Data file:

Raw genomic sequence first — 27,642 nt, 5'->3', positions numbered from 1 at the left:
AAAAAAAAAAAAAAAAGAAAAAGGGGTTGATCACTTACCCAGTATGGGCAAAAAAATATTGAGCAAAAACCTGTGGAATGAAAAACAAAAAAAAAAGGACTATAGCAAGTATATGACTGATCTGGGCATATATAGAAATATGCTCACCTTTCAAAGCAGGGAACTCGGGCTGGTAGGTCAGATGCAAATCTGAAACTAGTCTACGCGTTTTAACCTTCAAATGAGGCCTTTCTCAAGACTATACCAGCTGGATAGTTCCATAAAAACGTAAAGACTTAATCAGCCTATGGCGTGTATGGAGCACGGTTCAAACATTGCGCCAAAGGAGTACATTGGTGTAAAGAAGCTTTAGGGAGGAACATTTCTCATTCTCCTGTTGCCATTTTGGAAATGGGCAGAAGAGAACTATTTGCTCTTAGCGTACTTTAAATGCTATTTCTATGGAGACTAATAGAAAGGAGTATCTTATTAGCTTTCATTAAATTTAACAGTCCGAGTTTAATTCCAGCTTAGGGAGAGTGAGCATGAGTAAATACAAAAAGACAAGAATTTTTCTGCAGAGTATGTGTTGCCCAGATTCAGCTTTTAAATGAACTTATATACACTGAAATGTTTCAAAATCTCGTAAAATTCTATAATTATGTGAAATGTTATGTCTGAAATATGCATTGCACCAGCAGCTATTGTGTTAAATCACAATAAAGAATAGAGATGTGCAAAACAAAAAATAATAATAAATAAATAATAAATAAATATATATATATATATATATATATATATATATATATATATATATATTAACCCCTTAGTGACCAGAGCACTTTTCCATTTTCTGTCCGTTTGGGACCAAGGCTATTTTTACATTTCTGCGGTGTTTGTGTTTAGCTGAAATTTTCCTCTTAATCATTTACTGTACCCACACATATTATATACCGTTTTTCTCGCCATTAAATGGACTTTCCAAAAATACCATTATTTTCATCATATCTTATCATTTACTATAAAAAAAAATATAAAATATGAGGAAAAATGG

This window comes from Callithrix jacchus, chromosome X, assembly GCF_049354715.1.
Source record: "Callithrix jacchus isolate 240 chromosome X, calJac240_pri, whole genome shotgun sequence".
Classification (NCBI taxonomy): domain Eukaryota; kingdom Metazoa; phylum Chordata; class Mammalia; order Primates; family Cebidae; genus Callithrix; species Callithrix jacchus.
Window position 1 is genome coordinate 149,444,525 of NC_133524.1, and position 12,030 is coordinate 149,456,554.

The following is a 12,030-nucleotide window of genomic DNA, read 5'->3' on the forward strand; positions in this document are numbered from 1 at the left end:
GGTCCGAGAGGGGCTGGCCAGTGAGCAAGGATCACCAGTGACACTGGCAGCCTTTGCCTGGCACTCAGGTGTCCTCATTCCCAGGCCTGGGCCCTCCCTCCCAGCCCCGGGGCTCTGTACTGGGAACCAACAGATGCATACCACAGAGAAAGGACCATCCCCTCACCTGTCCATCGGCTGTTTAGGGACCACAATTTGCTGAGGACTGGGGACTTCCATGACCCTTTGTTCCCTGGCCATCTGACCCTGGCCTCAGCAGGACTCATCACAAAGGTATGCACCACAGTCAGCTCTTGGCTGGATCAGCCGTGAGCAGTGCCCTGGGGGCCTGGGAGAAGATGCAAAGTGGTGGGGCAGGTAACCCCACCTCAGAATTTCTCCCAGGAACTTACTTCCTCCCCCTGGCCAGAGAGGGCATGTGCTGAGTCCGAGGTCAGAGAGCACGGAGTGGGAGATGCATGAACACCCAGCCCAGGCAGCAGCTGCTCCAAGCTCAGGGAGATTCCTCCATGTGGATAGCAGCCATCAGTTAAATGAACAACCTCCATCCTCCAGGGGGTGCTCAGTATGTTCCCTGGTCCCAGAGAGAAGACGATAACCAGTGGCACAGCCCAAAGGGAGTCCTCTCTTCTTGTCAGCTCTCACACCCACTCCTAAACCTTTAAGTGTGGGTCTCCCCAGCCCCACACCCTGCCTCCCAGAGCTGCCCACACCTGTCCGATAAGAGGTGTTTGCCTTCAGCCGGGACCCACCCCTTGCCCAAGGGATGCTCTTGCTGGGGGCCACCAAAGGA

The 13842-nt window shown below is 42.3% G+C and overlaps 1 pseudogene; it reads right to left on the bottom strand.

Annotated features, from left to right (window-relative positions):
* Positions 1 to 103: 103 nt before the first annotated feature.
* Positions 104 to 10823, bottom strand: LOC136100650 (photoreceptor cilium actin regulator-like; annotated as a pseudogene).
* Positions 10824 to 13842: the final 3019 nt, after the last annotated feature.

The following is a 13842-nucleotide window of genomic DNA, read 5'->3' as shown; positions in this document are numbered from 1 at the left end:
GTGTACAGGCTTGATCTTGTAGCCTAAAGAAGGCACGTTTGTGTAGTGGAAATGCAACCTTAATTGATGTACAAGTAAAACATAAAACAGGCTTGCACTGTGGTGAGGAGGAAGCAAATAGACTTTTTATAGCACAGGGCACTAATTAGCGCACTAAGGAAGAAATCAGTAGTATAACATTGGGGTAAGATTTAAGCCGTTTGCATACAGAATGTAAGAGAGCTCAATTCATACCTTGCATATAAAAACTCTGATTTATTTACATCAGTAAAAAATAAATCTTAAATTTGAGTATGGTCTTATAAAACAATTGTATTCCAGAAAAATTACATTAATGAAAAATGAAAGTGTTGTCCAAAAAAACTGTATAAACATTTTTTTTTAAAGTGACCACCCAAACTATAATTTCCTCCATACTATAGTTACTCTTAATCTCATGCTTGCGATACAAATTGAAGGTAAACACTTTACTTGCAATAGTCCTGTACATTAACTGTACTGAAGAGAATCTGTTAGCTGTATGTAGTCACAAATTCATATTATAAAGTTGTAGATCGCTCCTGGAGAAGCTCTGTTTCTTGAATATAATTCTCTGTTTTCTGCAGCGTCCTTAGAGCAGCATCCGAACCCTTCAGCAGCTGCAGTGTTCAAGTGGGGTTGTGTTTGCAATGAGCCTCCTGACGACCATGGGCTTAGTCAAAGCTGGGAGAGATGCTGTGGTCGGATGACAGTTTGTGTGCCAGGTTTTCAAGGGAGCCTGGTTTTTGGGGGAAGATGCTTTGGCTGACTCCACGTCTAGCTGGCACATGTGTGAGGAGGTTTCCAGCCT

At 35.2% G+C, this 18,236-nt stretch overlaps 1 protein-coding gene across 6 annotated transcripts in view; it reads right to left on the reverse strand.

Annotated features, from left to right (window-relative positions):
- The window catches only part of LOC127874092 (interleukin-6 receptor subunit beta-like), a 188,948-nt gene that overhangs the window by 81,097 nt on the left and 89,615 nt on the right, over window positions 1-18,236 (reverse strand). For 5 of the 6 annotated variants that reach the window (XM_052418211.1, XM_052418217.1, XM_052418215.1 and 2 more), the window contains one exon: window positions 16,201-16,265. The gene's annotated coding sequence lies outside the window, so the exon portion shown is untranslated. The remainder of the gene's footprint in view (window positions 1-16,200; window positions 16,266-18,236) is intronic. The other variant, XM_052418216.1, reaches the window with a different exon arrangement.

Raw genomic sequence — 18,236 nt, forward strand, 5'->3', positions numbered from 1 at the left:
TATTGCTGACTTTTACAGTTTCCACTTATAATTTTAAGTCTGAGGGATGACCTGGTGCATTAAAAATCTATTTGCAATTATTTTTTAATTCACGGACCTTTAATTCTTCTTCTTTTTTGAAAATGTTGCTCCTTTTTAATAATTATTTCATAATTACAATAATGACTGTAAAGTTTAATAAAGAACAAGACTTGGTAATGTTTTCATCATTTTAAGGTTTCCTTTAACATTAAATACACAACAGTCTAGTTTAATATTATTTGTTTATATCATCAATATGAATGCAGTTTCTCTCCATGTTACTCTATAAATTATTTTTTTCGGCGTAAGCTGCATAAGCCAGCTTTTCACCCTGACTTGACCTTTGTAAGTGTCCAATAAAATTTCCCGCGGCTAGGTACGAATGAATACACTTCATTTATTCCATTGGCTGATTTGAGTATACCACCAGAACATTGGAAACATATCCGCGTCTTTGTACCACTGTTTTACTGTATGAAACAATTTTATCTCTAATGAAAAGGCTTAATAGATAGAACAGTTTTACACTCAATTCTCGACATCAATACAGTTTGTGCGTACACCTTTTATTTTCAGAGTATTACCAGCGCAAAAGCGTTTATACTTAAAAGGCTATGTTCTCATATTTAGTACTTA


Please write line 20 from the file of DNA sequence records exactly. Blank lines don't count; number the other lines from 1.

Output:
TATTGCTGACTTTTACAGTTTCCACTTATAATTTTAAGTCTGAGGGATGACCTGGTGCATTAAAAATCTATTTGCAATTATTTTTTAATTCACGGACCTTTAATTCTTCTTCTTTTTTGAAAATGTTGCTCCTTTTTAATAATTATTTCATAATTACAATAATGACTGTAAAGTTTAATAAAGAACAAGACTTGGTAATGTTTTCATCATTTTAAGGTTTCCTTTAACATTAAATACACAACAGTCTAGTTTAATATTATTTGTTTATATCATCAATATGAATGCAGTTTCTCTCCATGTTACTCTATAAATTATTTTTTTCGGCGTAAGCTGCATAAGCCAGCTTTTCACCCTGACTTGACCTTTGTAAGTGTCCAATAAAATTTCCCGCGGCTAGGTACGAATGAATACACTTCATTTATTCCATTGGCTGATTTGAGTATACCACCAGAACATTGGAAACATATCCGCGTCTTTGTACCACTGTTTTACTGTATGAAACAATTTTATCTCTAATGAAAAGGCTTAATAGATAGAACAGTTTTACACTCAATTCTCGACATCAATACAGTTTGTGCGTACACCTTTTATTTTCAGAGTATTACCAGCGCAAAAGCGTTTATACTTAAAAGGCTATGTTCTCATATTTAGTACTTA